Tutorial :Linq to NHibernate generating 3,000+ SQL statements in one request!


I've been developing a webapp using Linq to NHibernate for the past few months, but haven't profiled the SQL it generates until now. Using NH Profiler, it now seems that the following chunk of code hits the DB more than 3,000 times when the Linq expression is executed.

        var activeCaseList = from c in UserRepository.GetCasesByProjectManagerID(consultantId)                               where c.CompletionDate == null                               select new { c.PropertyID, c.Reference, c.Property.Address, DaysOld = DateTime.Now.Subtract(c.CreationDate).Days, JobValue = String.Format("£{0:0,0}", c.JobValue), c.CurrentStatus };  

Where the Repository method looks like:

    public IEnumerable<Case> GetCasesByProjectManagerID(int projectManagerId)      {          return from c in Session.Linq<Case>()                 where c.ProjectManagerID == projectManagerId                 select c;      }  

It appears to run the initial Repository query first, then iterates through all of the results checking to see if the CompletionDate is null, but issuing a query to get c.Property.Address first.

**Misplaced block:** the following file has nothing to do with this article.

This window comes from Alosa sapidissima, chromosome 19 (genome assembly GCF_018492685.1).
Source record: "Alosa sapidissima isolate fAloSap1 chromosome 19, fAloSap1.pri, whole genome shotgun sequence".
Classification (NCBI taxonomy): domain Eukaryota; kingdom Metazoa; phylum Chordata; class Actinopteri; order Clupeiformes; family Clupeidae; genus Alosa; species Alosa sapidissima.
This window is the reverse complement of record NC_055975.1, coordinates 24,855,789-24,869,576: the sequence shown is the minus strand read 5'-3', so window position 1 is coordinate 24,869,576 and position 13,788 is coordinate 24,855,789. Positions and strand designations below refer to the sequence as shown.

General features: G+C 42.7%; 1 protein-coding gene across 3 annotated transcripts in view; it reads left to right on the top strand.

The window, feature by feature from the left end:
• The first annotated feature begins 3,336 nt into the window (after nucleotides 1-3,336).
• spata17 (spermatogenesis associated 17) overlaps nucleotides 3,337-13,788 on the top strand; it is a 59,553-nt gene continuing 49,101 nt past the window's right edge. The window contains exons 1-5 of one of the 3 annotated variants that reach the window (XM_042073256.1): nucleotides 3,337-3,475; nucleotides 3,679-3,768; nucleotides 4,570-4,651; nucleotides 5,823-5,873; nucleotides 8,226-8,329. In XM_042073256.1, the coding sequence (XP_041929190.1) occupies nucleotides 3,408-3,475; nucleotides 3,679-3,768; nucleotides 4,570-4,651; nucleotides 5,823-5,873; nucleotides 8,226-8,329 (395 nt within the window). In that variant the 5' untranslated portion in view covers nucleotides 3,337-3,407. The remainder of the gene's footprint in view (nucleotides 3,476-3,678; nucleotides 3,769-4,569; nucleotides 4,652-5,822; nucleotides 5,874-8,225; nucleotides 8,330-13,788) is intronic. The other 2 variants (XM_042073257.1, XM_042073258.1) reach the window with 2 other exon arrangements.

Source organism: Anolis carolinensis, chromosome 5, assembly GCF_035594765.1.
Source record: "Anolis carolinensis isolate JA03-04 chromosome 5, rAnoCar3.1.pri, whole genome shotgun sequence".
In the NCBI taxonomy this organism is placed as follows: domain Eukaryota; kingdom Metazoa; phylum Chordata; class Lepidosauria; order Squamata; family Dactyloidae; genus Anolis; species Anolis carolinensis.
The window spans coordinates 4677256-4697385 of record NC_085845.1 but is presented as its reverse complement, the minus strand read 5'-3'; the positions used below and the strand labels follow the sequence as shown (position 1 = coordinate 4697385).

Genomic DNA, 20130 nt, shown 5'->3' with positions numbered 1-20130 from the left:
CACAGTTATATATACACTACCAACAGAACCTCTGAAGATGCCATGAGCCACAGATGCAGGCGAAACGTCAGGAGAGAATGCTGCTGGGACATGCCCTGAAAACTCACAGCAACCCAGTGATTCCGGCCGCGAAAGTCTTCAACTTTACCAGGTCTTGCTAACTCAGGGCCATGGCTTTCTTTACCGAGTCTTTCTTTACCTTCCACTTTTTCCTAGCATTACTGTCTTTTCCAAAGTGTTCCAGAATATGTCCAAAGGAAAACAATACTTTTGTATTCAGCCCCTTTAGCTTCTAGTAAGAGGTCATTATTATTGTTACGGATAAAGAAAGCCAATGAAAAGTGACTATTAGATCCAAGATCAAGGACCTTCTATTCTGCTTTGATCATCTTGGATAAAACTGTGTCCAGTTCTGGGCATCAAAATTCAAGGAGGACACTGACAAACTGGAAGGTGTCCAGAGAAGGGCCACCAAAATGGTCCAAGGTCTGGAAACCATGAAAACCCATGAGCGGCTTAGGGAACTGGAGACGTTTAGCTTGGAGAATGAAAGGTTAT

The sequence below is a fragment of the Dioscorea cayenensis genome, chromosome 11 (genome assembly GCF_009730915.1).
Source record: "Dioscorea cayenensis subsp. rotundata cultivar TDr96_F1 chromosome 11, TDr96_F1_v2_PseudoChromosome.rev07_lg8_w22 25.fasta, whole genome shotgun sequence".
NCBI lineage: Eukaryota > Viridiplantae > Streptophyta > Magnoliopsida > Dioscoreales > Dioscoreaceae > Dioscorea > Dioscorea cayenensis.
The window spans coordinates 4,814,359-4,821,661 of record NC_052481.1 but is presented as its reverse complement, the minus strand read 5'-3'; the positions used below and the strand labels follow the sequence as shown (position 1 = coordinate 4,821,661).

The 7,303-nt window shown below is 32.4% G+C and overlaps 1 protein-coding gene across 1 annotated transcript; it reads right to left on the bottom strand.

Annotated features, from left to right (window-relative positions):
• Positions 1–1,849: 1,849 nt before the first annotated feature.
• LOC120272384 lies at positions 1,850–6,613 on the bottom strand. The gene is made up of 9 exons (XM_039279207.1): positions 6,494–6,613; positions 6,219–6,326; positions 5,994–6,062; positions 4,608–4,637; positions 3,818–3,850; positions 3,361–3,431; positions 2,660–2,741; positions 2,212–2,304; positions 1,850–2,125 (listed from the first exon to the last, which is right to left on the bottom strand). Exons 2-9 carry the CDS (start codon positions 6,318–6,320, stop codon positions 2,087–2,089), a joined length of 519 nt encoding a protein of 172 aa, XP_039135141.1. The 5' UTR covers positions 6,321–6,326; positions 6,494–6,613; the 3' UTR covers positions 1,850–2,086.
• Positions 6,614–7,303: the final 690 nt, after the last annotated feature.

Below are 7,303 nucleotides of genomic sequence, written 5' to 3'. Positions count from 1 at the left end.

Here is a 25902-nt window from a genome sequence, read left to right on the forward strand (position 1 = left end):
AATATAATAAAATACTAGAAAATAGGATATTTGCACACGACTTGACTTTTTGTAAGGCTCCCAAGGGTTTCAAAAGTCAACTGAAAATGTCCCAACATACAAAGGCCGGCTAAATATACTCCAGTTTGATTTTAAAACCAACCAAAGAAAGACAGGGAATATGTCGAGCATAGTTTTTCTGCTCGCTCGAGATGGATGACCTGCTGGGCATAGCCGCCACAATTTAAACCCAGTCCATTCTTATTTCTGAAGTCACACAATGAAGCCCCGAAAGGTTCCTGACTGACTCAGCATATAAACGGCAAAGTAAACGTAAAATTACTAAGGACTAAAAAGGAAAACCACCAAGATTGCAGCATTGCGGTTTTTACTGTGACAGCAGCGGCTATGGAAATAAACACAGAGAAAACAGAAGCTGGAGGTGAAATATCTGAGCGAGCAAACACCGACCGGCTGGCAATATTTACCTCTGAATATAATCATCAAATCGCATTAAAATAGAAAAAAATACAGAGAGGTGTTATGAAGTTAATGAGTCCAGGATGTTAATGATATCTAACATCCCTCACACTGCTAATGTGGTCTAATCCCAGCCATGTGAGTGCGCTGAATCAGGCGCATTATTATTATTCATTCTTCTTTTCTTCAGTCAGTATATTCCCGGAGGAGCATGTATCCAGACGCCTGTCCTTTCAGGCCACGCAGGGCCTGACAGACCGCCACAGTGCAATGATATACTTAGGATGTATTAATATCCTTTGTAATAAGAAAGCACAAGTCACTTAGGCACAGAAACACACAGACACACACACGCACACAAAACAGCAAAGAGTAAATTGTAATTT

So if the initial query returns 2,000 records, even if only five of them have no CompletionDate, it still fires off an SQL query to bring back the address details for the 2,000 records.

The way I had imagined this would work, is that it would evaluate all of the WHERE and SELECT clauses and simply amalgamate them, so the inital query would be like:

SELECT ... WHERE ProjectManager = @p1 AND CompleteDate IS NOT NULL

Which would yield 5 records, and then it could fire the further 5 queries to obtain the addresses. Am I expecting too much here, or am I simply doing something wrong?



Change the declaration of GetCasesByProjectManagerID:

public IQueryable<Case> GetCasesByProjectManagerID(int projectManagerId)  

You can't compose queries with IEnumerable<T> - they're just sequences. IQueryable<T> is specifically designed for composition like this.


Since I can't add a comment yet. Jon Skeet is right you'll want to use IQueryable, this is allows the Linq provider to Lazily construct the SQL. IEnumerable is the eager version.

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